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TCP Wrappers to protect ssh

July 23rd, 2009

In the last few days there was a rumour of an openssh exploit, and also a worm that would spread from openssh'ed computers. One thing I did was change the default port so that an automated worm going to port 22 would go nowhere. I also applied TCP wrappers to my hosts, I'll give you an example of a host I use only for IPv6.

$ more /etc/hosts.allow
sshd : [2001:a60:f074::]/48

$ more /etc/hosts.deny
sshd : ALL

The host in question was a FreeBSD host and they require those weird square brackets with the prefix behind. An OpenBSD host doesn't require these square brackets.

What the rules do is they allow my IPv6 subnet to connect via SSH and deny the rest.


40 Years ago (Apollo)

July 22nd, 2009

The first man in orbit was Yuri Gagarin and that was in 1961. Eight years later we had the first man on the moon. That tells you that it's not all too hard to get to the moon considering 30 years of development since the V2 rocket that Wernher von Braun designed in world war 2. The Chinese have a space program and even put people into orbit before. Whether they can land a man on the moon in 8 years remains to be seen. But it's not impossible.


Random Hackepedia

July 17th, 2009

Distributed Denial of Service (see DoS). A distributed denial of service is many computers on the Internet coordinating a Denial of Service attack (DoS) against a single host, network or network infrastructure....

To read more about DDos go here.


Removed link

July 13th, 2009

In a commit Theo de Raadt points out that OpenBSD does not link to sites filled with hatred. I am following suit by removing this link from the SolarScale blog. I don't exactly know what the offending message was but I have some idea of it.


An intergalactic puzzle

July 12th, 2009

I read NASA's APOD (Astronomy Picture of the Day) and if you click on the link you'll see todays picture which is a message to aliens. I wanted to see just how easy it is so I started deciphering it. First it lists numbers in quantity represented as dots then it shows the binary value of the number and then a base 10 representation. These numbers go from 0 to 10 (with binary as well) and continue in base ten with 10,11, 12, 14, 15 and 20. At the top then is a 1 on the left side and a 1 on the right side in binary, possibly indicating our sexes (with five spots possibly indicating our fingers on each hand). Then it continues with prime numbers from 2 through 89 (so that definitely something intelligent is behind this). And then it says 2 3021377 X1 which I cannot figure out, but perhaps you can.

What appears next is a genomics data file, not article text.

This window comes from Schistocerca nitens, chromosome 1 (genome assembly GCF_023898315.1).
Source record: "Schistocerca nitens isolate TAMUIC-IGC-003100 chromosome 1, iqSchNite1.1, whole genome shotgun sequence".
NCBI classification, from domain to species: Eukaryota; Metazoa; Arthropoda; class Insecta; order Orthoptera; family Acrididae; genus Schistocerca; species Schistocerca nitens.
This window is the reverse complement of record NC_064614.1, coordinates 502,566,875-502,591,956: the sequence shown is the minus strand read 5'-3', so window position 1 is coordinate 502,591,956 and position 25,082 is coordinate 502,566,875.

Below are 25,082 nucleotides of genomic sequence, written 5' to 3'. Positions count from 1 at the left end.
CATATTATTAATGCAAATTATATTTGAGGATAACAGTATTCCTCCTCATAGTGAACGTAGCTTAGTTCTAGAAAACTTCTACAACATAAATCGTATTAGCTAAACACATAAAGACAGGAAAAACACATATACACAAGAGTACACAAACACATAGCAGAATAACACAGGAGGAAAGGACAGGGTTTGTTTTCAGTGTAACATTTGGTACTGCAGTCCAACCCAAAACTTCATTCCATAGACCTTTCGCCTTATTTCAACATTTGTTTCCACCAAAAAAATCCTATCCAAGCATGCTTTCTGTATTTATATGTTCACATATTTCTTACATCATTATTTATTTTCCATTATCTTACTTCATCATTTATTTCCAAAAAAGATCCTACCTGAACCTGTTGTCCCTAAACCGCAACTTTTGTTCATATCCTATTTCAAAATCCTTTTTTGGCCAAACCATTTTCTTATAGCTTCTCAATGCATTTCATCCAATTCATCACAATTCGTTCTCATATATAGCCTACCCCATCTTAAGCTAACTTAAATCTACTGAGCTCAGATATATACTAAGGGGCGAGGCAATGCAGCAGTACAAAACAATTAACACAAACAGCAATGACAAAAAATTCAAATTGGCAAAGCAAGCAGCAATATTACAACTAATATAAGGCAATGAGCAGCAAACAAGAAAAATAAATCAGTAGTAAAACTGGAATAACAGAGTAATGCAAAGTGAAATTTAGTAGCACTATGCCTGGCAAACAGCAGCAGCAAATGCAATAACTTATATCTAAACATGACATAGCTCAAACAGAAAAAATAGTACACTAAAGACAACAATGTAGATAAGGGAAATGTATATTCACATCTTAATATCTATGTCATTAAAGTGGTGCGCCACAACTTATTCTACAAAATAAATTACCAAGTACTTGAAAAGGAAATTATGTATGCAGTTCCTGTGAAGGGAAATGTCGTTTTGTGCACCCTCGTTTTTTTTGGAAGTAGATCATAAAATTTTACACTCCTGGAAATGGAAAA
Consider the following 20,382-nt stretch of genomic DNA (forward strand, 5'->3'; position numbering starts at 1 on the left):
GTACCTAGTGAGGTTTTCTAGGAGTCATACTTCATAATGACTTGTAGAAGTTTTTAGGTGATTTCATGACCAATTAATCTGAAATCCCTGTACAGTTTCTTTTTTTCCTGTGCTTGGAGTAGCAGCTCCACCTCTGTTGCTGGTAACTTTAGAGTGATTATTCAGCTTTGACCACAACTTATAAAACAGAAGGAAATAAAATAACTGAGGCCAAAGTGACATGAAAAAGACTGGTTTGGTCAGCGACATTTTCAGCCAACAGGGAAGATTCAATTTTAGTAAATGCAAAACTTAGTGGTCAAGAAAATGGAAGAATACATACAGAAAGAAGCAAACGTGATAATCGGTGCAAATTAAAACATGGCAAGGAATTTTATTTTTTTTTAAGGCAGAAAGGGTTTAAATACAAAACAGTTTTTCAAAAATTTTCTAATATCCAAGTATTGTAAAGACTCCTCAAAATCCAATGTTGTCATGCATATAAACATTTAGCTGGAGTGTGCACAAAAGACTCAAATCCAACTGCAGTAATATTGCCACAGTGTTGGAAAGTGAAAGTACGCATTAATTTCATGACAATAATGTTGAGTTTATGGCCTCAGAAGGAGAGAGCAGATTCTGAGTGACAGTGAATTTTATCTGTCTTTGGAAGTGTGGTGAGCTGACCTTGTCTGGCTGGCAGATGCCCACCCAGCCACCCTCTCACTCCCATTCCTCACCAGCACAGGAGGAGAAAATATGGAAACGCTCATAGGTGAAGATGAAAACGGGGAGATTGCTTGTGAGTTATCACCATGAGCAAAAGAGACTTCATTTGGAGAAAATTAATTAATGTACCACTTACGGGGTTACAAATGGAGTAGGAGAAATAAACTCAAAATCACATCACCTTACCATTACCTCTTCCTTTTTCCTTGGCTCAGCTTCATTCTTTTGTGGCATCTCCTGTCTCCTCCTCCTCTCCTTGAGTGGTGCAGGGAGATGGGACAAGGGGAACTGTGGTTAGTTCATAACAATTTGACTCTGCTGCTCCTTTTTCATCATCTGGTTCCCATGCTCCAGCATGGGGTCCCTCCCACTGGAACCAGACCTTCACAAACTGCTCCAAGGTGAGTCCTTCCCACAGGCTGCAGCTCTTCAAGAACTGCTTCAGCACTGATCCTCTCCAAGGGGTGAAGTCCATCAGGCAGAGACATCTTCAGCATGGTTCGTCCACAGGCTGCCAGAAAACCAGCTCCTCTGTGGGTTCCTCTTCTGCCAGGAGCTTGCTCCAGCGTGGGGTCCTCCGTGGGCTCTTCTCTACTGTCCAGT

Hah! Google knew it was a very high prime number called a Mersenne prime. Here is it's homepage.


Random Hackepedia

July 11th, 2009

Syslog is the common way of managing logfiles on UNIX. Processes that wish to log something write to a UNIX socket usually bound in /dev/log which then goes to syslogd that writes these logs to a file usually found in /var/log.

To read more about syslog at hackepdia go here.


Random Hackepedia

July 4th, 2009

All users on a system have the ability to customize their environment to their taste. This can involve choosing a shell such as bash, zsh, or tcsh, setting the environment, shell aliases, or running scripts at startup. These tasks are all handled by various "profile scripts".

To read more about profiles read on.


OpenBSD packages

July 4th, 2009

First off, I'm not a fan of packages. But I'm wrong. The economics of pre-compiled packages are better than building a package yourself. For one you don't have to run your CPU hot building a port that someone has already done for you, so you're wasting less electricity if you install the package. However I'm the type of person that wants the source code at all times so I've found a way to compromise. I put this in my /etc/mk.conf:

# more /etc/mk.conf

So now all I have to do is go into the ports and type: make fetch (gets the source) and make install (gets the package and installs it). This way I have the source to fall back on when I need it and the package process is a few seconds at most.


The xlog is discontinued

July 2nd, 2009

Some people must have gotten hold of an old cache of my blog from 2006/2007 where I offered blog articles in encrypted form. You could order a decrypt CD then to decrypt what was written, however noone at the time was interested. I discontinued offering the blog in encrypted form and no sales were made. I found some bounce mails from people today writing in to the decrypt mailbox (which doesn't exist anymore). Thanks for your interests but the offer is over.


Natally does AES

June 30th, 2009

Well I have been hacking away at natally the last couple weeks now and I finally got dual mode encryption into it. It now does AES as well as Blowfish encryption. Because of the nature of the code it should be easy now to add other ciphers now too, it just needs to be put in place. I started out with blowfish and then coded my way to AES removing a lot of hard code such as blocksizes which need to be dynamic with multiple ciphers. I'm thinking perhaps I should write a manpage now (ughh) or something.

PS: with revision 50 I committed the NAT state expiration code which was needed to complete this project. Perhaps it'll need a bit of tweaking here and there but the main code is finished.


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